UI claims rising as jobs remain scarce: Senate Republicans must stop blocking the restoration of UI benefits

by nyljaouadi1
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Last week, total initial unemployment insurance (UI) claims rose for the fourth straight week, from 1.6 million to 1.7 million. Of last week’s 1.7 million, 884,000 applied for regular state UI and 839,000 applied for Pandemic Unemployment Assistance (PUA). A reminder: Pandemic Unemployment Assistance (PUA) is the federal program for workers who are not eligible for regular unemployment insurance, like gig workers. It provides up to 39 weeks of benefits and expires at the end of this year.

Last week was the 25th week in a row total initial claims were far greater than the worst week of the Great Recession. If you restrict to regular state claims (because we didn’t have PUA in the Great Recession), claims are still greater than the 2nd-worst week of the Great Recession. (Remember when looking back farther than two weeks, you must compare not-seasonally-adjusted data, because DOL changed—improved—the way they do seasonal adjustments starting with last week’s release, but they unfortunately didn’t correct the earlier data.)

Most states provide 26 weeks of regular state benefits. After an individual exhausts those benefits, they can move onto Pandemic Emergency Unemployment Compensation (PEUC), which is an additional 13 weeks of state UI benefits that is available only to people who were on regular state UI. Given that continuing claims for regular state benefits have been elevated since the third week in March, we should begin to see PEUC spike up dramatically soon (starting around the week ending September 19th—however, because of reporting delays for PEUC, we won’t actually get PEUC data from September 19th until October 8th). It is also important to remember that people haven’t just lost their jobs. An estimated 12 million workers and their family members have lost employer-provided health insurance due to COVID-19.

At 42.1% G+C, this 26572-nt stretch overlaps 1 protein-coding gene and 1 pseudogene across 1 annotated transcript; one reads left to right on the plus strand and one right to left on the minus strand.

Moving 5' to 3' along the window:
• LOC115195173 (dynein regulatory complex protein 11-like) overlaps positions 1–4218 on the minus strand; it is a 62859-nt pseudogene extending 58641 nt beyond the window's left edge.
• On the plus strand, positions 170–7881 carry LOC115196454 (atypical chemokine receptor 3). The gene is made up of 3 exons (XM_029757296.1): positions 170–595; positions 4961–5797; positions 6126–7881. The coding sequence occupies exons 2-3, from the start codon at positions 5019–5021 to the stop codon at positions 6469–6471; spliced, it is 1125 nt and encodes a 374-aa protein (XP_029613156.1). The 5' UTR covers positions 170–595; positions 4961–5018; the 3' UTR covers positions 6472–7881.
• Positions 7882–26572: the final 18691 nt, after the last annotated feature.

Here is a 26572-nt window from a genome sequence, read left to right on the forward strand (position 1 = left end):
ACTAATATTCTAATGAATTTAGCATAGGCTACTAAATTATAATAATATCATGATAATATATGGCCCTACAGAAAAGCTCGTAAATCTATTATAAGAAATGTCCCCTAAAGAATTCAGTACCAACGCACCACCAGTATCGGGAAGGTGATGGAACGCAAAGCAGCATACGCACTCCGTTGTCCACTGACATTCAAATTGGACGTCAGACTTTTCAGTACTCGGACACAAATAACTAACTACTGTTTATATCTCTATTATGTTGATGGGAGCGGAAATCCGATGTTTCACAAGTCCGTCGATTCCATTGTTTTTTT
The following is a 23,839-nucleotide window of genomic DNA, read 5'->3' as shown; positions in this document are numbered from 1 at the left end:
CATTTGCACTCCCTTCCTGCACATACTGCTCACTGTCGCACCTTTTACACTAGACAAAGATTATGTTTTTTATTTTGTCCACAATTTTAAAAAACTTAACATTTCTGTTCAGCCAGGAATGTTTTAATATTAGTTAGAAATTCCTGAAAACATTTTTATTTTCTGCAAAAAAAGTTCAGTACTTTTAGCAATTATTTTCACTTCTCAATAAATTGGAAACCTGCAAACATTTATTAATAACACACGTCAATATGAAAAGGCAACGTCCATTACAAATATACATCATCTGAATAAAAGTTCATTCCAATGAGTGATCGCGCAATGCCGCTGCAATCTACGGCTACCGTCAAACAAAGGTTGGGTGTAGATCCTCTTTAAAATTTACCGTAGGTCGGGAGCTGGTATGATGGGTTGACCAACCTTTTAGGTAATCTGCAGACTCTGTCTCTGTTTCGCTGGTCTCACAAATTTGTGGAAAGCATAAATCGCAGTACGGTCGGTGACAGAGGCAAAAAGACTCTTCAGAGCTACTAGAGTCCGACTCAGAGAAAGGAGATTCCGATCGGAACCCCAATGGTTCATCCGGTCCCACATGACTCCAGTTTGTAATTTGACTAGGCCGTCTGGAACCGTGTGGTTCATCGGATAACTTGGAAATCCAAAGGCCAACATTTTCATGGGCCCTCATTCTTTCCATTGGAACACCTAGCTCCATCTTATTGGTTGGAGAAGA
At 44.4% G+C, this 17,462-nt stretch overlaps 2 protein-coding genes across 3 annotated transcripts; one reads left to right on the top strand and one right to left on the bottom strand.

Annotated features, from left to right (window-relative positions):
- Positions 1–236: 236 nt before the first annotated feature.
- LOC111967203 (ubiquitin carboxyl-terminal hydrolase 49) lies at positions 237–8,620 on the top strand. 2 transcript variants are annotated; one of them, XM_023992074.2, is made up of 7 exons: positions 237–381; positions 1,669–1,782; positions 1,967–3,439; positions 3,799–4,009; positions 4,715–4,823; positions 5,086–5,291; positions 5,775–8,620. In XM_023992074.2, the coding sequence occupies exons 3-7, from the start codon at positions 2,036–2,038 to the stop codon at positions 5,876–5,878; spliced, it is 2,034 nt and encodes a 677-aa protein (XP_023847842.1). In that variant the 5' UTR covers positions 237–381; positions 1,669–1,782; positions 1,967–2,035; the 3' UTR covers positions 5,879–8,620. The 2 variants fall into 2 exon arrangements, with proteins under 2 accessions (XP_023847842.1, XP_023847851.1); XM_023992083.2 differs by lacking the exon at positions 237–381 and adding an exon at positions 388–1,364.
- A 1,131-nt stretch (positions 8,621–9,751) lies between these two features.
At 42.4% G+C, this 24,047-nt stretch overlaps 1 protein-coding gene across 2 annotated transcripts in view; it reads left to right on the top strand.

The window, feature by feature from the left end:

Figure A combines the most recent data on both continuing claims and initial claims to get a measure of the total number of people “on” unemployment benefits as of September 5th. DOL numbers indicate that right now, 32.4 million workers are either on unemployment benefits, have been approved and are waiting for benefits, or have applied recently and are waiting to get approved. But importantly, Figure A is an overestimate of the number of people “on” UI, for two reasons: (1) Some individuals are being counted twice. Regular state UI and PUA claims should be non-overlapping—that is how DOL has directed state agencies to report them—but some individuals are erroneously being counted as being in both programs; (2) Some states are including some back weeks in their continuing PUA claims, which would also lead to double counting (the discussion around Figure 3 in this paper covers this issue well).

DOL numbers indicate that 32.4 million workers are either receiving unemployment benefits or have applied and are waiting to see if they will get benefits. This is an overestimate due to reporting issues (see note): September 5, 2020

Regular state UI: Continued claims Regular state UI: Initial claims PUA: Continued claims PUA: Initial claims Other programs (mostly PEUC, STC, and EB) Total
Cumulative 13,385,000 884,000 14,591,621 1,586,909 1,945,913 0
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The data below can be saved or copied directly into Excel.